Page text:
Unilever Australia & New Zealand recently announced it was extending its 4 Day Work Week trial in New Zealand, and expanding it to its operations in Australia. But what actually is a four-day working week, what does it look like, and who does it involve? We explain - and bust some of the biggest misconceptions - below.
Myth #1: The 4 Day Work Week looks the same for everyone
While the 4 Day Work Week is founded on the same principles across the board, that doesn’t mean it looks the same for every company, or even every employee! What’s right for one office, team or employee’s life stage won’t always work for another. For some, the Gift of The Fifth (aka - the day they have off each week) may take the form of a couple of hours per day or two half days per week - whatever works best for them, their team, their external customers and their company.
Myth #2: A 4 Day Work Week means longer days
Mastering productivity is the key to a successful 4 Day Work Week, but don’t assume you have to work more hours in a day than normal. We can all think of tasks that occur in a day that could be reduced, or even removed. Once these prioritisation processes are improved, you can achieve the same outcomes in fewer hours with benefits for business results, staff productivity and wellbeing.
Myth #3: The 4 Day Work Week is just a three-day weekend
Introducing a 4 Day Work Week isn’t about giving everyone a three-day weekend. It’s about reclaiming time and being more productive with the time you spend at work. This day does not need to be either side of the weekend.
As every workplace and team has a different interpretation of the 4 Day Work Week, there’s no blanket rule here. Productivity is at the heart of the 4 Day Work Week, which means taking that fifth day at a time that doesn’t sacrifice business outputs either. For a lot of people, it’s a weekday to knock over chores, do meal prep, go to appointments you can’t schedule on the weekend, give back to the community, or learn something new.
Myth #4: Employees get paid less than their usual earnings and must sacrifice their leave if they switch to a 4 Day Work Week
At Unilever ANZ, the 4 Day Work Week trial has been founded on the 100:80:100 principle – that's 100% of the output delivery, 80% of the time and 100% of the pay (and leave). From pay, to wellbeing to business results, the 4 Day Work Week isn’t about sacrificing anything – it's about boosting it.
Myth #5: Customers/stakeholders will suffer if a company introduces a 4 Day Work Week
One of the biggest misconceptions about the 4 Day Work Week is that customers or other stakeholders will suffer, but this isn’t the case at all. Companies and employees have the flexibility to make the 4 Day Work Week work for both them and their customers, whether that’s through staggered schedules or the introduction of new tech support.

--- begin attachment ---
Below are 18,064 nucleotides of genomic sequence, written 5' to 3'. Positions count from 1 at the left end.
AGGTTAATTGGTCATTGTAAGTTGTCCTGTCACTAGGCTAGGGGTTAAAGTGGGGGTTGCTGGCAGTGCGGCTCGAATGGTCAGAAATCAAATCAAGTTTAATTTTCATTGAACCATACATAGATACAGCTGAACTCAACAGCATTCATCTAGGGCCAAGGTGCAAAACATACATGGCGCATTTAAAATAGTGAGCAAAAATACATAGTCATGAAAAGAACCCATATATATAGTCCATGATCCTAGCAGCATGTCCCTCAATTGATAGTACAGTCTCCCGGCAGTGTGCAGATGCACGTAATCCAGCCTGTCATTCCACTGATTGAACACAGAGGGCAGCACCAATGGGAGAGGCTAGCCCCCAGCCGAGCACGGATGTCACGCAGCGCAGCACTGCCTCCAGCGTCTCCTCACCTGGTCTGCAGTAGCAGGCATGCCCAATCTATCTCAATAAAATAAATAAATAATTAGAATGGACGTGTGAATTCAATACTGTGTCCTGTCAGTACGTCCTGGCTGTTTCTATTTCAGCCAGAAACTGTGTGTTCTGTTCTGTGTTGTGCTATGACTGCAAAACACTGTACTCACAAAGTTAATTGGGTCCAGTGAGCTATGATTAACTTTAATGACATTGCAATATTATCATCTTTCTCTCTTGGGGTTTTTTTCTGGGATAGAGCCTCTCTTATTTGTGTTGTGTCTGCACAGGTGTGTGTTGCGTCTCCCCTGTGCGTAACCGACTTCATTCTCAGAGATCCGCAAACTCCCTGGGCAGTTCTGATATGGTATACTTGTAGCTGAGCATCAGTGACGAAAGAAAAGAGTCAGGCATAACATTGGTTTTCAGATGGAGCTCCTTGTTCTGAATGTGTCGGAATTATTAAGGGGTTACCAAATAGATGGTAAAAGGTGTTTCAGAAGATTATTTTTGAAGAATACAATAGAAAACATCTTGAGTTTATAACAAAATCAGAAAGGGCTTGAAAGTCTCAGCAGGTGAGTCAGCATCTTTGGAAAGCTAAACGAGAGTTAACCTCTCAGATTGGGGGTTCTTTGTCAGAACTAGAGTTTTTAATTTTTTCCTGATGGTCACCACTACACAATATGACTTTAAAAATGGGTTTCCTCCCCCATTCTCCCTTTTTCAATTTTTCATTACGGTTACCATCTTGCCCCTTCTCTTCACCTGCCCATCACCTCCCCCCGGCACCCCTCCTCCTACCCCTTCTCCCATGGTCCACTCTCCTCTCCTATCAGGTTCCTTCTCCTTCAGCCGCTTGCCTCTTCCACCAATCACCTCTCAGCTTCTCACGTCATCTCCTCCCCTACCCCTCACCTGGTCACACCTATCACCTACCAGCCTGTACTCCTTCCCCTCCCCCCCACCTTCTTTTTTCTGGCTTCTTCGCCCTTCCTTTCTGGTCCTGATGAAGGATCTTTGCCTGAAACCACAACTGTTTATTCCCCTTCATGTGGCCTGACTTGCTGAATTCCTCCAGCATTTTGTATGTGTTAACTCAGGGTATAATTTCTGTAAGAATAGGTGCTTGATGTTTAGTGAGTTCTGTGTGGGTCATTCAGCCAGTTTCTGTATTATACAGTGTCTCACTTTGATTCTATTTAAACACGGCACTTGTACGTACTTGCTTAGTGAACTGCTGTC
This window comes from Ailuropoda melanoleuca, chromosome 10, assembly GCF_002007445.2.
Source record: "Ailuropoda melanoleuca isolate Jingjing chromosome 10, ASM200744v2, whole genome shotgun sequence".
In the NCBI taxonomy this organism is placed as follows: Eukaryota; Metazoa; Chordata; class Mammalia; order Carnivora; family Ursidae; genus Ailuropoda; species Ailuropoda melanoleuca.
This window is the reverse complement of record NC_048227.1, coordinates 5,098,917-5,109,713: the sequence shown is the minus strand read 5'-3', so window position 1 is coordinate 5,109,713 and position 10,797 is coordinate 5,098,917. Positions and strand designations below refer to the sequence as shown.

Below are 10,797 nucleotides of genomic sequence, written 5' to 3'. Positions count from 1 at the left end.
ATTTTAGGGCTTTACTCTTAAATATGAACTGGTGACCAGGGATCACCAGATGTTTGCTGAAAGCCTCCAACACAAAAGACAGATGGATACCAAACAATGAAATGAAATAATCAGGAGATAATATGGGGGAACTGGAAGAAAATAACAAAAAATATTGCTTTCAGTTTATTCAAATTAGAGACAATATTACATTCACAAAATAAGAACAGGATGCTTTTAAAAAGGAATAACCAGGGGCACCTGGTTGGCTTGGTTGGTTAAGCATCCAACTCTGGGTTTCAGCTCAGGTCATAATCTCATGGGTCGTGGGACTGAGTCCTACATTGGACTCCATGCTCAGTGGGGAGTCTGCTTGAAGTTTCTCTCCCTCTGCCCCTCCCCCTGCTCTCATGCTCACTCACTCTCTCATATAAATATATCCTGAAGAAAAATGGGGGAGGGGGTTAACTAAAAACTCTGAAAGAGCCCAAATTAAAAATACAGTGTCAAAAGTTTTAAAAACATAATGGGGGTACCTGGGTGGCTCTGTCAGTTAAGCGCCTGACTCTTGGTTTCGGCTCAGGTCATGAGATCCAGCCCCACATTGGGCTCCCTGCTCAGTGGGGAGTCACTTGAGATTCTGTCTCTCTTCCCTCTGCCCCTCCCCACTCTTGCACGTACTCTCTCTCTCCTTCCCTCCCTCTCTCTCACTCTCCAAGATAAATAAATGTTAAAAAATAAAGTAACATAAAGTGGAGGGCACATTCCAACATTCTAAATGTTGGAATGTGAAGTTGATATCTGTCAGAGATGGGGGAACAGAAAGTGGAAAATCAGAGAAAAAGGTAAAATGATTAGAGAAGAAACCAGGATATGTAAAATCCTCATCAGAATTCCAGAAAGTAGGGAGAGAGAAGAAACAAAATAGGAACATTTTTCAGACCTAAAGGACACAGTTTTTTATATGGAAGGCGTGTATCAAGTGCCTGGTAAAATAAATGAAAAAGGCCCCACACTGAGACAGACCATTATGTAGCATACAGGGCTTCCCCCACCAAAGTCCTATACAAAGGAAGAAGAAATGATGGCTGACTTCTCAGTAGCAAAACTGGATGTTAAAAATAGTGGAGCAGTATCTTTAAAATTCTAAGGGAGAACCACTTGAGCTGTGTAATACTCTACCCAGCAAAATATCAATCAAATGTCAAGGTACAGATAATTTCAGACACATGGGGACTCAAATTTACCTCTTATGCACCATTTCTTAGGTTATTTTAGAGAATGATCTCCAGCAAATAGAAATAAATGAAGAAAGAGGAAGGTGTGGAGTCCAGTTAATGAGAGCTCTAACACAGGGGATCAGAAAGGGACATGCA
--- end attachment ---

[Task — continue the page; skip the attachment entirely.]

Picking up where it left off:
Results from the Unilever 4 Day Work Week trial in New Zealand found that feedback from stakeholders including customers was overwhelmingly positive.
Myth #6: A 4 Day Work Week isn’t suitable for all workplaces
You would be surprised by the number of sectors that are embracing the 4 Day Work Week. Freedom, flexibility and advances in technology can completely change how we work and how initiatives like the 4 Day Work Week can positively impact on a workplace’s bottom line and productivity. Think about how much has changed over the last 100 years. While some of Unilever’s team will not participate in the initial trial, they will be looking at how to translate office learnings to the factory environment. Who knows what the future may hold?
Myth #7: Employees will stress more
We’ve all experienced work stress, but the 4 Day Work Week should actually help with that. With productivity the focus of the 4 Day Work Week, the goal is to reduce unnecessary tasks and free up time.
Unilever’s trial in New Zealand saw job stress decline overall and job satisfaction remain high, proving 20% less hours doesn’t mean 20% more stress.
Myth #8: The 4 Day Work Week makes it harder to have good office culture
The pandemic taught us a lot of things; how to make sourdough bread, how to work effectively from our home offices, and how many jobs can be done remotely. We also learnt a lot about building good culture in the workplace and connecting with our co-workers without being in the same room.
Reducing stress - something that can be achieved through the 4 Day Work Week - and increasing freedom, means workplaces are likely to have a better culture than before!